I cried at the Memorial Day parade this year and not for the reasons you’d expect.
It was sad to see the two mothers perched on borrowed convertibles cradling framed photos of their sons who never returned from the desert. The sounds of Taps and the metallic rhythm of a snare drum rattled my insides. The lone World War II veteran pushed in a wheelchair by his grandson held his right hand above his heart.
Sitting on the street curb I had a front-row view of the parade. An assortment of town fanfare scrolled by me at 5 miles an hour. There was the big lime green fire truck, official dignitaries waving in suits, and marching children. Lots of marching children including my now nearly 16-year-old son, pounding on the bass drum with the high school marching band.
My hometown’s Fourth of July parade was considered one of the largest in New England. I recall the weather was always hot and humid and if my family found a shady spot along the route, the two-hour event ended with the sun glaring at us. My mom prepared a batch of Kool-Aid and cookies and dressed my three sisters and me in matching red, white, and blue gingham or handsewn sundresses that we twirled in with pride. The clowns were more frightening than funny — old white men in make-up squirted water from their lapels or wrestled a balloon into a knotted poodle. I did love seeing Miss East Longmeadow waving from her float and I’d dream of being her someday like that one pageant winner who married Goldie Hawn’s son. Eventually, I ended up being in the parade for four years, wearing the required scarlet and gray high school band uniform and playing the Great Kiev on my flute over and over while winding through the town’s main thoroughfare.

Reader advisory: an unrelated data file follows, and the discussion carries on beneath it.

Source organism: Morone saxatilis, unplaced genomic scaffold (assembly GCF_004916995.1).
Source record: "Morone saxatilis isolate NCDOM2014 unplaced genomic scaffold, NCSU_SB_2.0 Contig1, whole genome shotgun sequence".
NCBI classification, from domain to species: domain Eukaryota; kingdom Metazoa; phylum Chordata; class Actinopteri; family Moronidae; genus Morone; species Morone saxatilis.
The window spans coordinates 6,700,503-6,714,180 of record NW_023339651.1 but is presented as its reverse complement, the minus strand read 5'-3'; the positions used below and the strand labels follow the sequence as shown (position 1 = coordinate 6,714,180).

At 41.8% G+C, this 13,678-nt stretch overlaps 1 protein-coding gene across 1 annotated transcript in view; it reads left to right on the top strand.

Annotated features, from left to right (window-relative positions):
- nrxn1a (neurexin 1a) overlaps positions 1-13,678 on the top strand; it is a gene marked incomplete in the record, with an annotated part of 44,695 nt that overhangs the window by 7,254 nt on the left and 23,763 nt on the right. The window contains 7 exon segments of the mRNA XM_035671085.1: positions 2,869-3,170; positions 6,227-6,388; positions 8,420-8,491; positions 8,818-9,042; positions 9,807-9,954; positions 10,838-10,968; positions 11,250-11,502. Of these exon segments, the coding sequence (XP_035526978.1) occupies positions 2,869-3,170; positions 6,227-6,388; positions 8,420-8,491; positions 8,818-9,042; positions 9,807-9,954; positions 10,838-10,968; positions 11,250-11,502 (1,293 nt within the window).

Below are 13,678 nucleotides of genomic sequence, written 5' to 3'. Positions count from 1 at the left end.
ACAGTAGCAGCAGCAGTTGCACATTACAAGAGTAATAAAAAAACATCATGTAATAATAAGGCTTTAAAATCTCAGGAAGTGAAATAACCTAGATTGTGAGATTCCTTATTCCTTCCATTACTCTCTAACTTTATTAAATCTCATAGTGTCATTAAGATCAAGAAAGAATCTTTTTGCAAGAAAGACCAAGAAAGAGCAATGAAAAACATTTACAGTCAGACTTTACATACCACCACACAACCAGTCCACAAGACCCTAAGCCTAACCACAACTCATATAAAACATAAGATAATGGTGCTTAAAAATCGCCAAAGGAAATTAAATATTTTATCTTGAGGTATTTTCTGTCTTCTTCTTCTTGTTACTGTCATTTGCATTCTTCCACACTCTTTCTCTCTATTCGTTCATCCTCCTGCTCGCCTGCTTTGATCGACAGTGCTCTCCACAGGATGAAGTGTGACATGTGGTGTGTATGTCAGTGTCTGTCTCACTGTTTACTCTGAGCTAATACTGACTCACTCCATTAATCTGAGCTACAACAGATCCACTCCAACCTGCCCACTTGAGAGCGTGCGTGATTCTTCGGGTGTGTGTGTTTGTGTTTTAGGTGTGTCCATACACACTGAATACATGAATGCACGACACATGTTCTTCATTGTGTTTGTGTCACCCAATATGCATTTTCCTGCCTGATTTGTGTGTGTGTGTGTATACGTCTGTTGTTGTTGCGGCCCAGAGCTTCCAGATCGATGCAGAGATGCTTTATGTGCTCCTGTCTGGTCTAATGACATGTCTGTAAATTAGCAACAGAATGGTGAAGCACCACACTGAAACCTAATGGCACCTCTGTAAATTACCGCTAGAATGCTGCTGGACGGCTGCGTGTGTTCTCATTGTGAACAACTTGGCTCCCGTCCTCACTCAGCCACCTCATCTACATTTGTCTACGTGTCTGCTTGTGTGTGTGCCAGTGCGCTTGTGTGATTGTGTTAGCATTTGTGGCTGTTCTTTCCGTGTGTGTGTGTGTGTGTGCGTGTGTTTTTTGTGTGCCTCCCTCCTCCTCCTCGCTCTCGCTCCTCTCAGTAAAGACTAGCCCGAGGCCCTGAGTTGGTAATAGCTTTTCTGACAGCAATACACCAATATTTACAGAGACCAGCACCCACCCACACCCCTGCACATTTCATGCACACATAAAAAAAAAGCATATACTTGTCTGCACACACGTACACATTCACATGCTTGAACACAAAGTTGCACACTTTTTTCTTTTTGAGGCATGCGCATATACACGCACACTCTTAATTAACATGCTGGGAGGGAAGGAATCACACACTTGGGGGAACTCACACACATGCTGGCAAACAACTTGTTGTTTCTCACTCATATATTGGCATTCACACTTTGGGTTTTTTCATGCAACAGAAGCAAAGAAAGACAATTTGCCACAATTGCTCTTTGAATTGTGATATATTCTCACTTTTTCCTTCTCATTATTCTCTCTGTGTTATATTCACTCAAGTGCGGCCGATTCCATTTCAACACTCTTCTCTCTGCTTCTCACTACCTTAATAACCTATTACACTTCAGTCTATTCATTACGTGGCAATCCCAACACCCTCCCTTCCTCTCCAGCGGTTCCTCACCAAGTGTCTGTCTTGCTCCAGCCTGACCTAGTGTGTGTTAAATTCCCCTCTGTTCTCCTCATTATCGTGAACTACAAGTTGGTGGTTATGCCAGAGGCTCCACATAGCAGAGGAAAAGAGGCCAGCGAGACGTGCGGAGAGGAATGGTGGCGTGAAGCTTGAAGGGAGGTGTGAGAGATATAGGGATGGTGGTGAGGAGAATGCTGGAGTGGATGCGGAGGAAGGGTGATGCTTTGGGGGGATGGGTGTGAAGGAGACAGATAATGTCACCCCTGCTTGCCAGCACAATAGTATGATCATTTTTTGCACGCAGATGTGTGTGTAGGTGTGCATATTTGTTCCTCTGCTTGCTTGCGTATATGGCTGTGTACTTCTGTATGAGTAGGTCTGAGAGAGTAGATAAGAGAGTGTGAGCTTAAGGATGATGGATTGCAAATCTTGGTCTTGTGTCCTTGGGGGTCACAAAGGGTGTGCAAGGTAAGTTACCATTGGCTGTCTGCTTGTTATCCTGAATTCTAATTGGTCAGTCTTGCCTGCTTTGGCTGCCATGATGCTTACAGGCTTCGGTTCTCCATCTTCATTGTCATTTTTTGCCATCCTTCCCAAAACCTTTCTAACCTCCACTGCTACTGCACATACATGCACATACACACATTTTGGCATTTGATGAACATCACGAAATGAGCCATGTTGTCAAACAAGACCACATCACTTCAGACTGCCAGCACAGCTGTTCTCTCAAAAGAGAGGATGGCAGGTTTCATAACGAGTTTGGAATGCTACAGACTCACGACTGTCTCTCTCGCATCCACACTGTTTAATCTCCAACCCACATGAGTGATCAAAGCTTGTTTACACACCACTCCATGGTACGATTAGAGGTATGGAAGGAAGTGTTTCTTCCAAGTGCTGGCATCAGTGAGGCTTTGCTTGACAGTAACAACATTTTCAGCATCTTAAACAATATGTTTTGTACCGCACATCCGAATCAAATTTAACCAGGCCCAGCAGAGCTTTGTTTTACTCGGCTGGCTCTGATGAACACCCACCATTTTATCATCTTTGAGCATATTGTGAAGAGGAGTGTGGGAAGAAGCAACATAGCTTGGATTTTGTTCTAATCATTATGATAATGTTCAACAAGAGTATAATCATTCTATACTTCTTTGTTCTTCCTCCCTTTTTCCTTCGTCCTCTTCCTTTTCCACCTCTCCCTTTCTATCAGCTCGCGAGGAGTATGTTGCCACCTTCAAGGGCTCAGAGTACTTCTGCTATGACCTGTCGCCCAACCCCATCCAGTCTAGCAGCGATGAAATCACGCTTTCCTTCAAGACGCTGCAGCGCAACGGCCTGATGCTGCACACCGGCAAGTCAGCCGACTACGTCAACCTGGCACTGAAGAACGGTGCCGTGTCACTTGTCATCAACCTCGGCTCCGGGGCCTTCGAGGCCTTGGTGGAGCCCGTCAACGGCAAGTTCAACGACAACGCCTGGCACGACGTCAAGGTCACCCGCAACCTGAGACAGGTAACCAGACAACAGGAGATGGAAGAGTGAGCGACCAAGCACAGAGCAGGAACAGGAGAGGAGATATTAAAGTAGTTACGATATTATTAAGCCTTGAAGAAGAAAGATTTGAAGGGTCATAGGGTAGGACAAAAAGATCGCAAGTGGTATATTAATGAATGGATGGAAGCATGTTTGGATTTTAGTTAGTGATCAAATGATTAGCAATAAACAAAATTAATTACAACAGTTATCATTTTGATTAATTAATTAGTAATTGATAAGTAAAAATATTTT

This wasn’t my first Memorial Day parade in my adopted town. I had attended a few parades over the years to watch my son represent the Cub Scouts, the Little League, the soccer team, and now the high school band. His 6-foot-tall frame passed me. My eyes followed the top of his head until he was a tuft of fuzz on the horizon, a Monet painting with faceless heads bobbing up and down. He was like a helium balloon on a string you accidentally let go only to watch the breeze swish it away. I reached out for him, but he was gone.
When he marched for Cub Scout Troop 356 at the tender age of six, I thought, “oh there is so much time ahead of us. So many more parades to watch him in. He’s still a baby.” He and his little buddies in their oversized blue shirts, pinned with badges and plaid scarves, wobbled as they carried the heavy barbell-like parade banner. A year later, he marched with his Little League team donning a baseball cap and t-shirt sponsored by the pizza shop in town.
I wiped a tear from my cheek, rose from my blanket, and blinked at the neighboring parade-goers as they laughed and talked about their barbecue plans for later in the day. I ambled through the crowd toward the end of the parade where all the marchers congregated and disassembled. Strangers milled about.
I found my son talking to some school friends. Once, scrappy little boys, their voices had deepened to a baritone and their sideburns needed a shave. They talked about cars and English projects and summer plans. There were girls to dwell on and jobs to get and parties to be invited to. They were emersed in their own life parade, filing toward the future, funneling to the next phase, and leaving a trail of memories for me to sift through along with some framed photographs of my little boy to cradle.